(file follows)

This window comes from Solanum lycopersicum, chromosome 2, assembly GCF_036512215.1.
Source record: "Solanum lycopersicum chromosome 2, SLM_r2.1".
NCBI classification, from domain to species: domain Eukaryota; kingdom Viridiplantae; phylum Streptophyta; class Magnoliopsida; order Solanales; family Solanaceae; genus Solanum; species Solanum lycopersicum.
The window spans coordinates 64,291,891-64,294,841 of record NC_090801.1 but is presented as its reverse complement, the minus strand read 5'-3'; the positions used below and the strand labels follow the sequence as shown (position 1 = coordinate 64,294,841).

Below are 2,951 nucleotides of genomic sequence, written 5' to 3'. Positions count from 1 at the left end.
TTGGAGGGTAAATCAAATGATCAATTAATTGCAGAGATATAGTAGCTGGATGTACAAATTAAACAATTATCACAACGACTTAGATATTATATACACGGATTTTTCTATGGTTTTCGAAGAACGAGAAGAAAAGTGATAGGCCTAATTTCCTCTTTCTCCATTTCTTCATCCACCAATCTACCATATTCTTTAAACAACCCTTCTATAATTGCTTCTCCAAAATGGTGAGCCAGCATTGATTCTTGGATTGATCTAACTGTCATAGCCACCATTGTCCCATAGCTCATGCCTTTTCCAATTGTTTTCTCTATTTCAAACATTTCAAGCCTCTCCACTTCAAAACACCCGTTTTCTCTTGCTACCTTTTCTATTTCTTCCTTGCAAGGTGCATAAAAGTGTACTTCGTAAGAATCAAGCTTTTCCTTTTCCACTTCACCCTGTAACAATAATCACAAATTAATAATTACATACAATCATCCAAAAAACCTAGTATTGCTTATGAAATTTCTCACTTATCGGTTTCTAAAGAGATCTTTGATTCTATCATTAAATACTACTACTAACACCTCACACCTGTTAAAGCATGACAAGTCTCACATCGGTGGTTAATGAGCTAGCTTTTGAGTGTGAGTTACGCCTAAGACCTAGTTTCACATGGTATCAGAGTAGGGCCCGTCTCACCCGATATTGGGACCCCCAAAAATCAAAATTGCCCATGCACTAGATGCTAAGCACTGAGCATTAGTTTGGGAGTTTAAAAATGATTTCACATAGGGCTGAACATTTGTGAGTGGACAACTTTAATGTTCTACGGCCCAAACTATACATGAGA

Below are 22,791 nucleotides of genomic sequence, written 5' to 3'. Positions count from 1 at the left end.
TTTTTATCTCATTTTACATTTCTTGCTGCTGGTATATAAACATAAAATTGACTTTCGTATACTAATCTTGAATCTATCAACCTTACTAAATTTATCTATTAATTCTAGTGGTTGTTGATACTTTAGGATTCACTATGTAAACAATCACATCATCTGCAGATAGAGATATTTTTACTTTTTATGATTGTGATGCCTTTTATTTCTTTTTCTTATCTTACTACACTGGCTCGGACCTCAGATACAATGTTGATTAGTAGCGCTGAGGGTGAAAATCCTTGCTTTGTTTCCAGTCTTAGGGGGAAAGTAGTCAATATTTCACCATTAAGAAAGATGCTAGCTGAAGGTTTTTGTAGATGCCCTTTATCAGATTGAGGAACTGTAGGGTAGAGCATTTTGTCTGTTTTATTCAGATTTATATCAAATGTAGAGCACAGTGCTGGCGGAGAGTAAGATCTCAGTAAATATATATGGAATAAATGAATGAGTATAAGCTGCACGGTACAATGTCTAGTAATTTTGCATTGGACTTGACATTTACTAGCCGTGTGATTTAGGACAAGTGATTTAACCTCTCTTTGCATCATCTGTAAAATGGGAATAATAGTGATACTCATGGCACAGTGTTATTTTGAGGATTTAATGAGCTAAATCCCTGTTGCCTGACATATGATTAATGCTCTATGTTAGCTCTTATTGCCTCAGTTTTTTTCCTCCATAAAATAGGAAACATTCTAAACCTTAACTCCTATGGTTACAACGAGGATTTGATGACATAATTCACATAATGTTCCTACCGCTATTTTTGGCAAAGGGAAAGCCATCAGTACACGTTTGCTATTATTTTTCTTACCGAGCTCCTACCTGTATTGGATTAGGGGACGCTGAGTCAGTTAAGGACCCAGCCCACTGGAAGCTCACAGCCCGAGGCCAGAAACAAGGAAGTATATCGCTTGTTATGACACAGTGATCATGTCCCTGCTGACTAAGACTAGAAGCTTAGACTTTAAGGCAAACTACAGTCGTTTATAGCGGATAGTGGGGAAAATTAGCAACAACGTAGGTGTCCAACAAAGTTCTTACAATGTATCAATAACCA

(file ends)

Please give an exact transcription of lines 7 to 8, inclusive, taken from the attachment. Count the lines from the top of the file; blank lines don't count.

Below are 22,791 nucleotides of genomic sequence, written 5' to 3'. Positions count from 1 at the left end.
TTTTTATCTCATTTTACATTTCTTGCTGCTGGTATATAAACATAAAATTGACTTTCGTATACTAATCTTGAATCTATCAACCTTACTAAATTTATCTATTAATTCTAGTGGTTGTTGATACTTTAGGATTCACTATGTAAACAATCACATCATCTGCAGATAGAGATATTTTTACTTTTTATGATTGTGATGCCTTTTATTTCTTTTTCTTATCTTACTACACTGGCTCGGACCTCAGATACAATGTTGATTAGTAGCGCTGAGGGTGAAAATCCTTGCTTTGTTTCCAGTCTTAGGGGGAAAGTAGTCAATATTTCACCATTAAGAAAGATGCTAGCTGAAGGTTTTTGTAGATGCCCTTTATCAGATTGAGGAACTGTAGGGTAGAGCATTTTGTCTGTTTTATTCAGATTTATATCAAATGTAGAGCACAGTGCTGGCGGAGAGTAAGATCTCAGTAAATATATATGGAATAAATGAATGAGTATAAGCTGCACGGTACAATGTCTAGTAATTTTGCATTGGACTTGACATTTACTAGCCGTGTGATTTAGGACAAGTGATTTAACCTCTCTTTGCATCATCTGTAAAATGGGAATAATAGTGATACTCATGGCACAGTGTTATTTTGAGGATTTAATGAGCTAAATCCCTGTTGCCTGACATATGATTAATGCTCTATGTTAGCTCTTATTGCCTCAGTTTTTTTCCTCCATAAAATAGGAAACATTCTAAACCTTAACTCCTATGGTTACAACGAGGATTTGATGACATAATTCACATAATGTTCCTACCGCTATTTTTGGCAAAGGGAAAGCCATCAGTACACGTTTGCTATTATTTTTCTTACCGAGCTCCTACCTGTATTGGATTAGGGGACGCTGAGTCAGTTAAGGACCCAGCCCACTGGAAGCTCACAGCCCGAGGCCAGAAACAAGGAAGTATATCGCTTGTTATGACACAGTGATCATGTCCCTGCTGACTAAGACTAGAAGCTTAGACTTTAAGGCAAACTACAGTCGTTTATAGCGGATAGTGGGGAAAATTAGCAACAACGTAGGTGTCCAACAAAGTTCTTACAATGTATCAATAACCA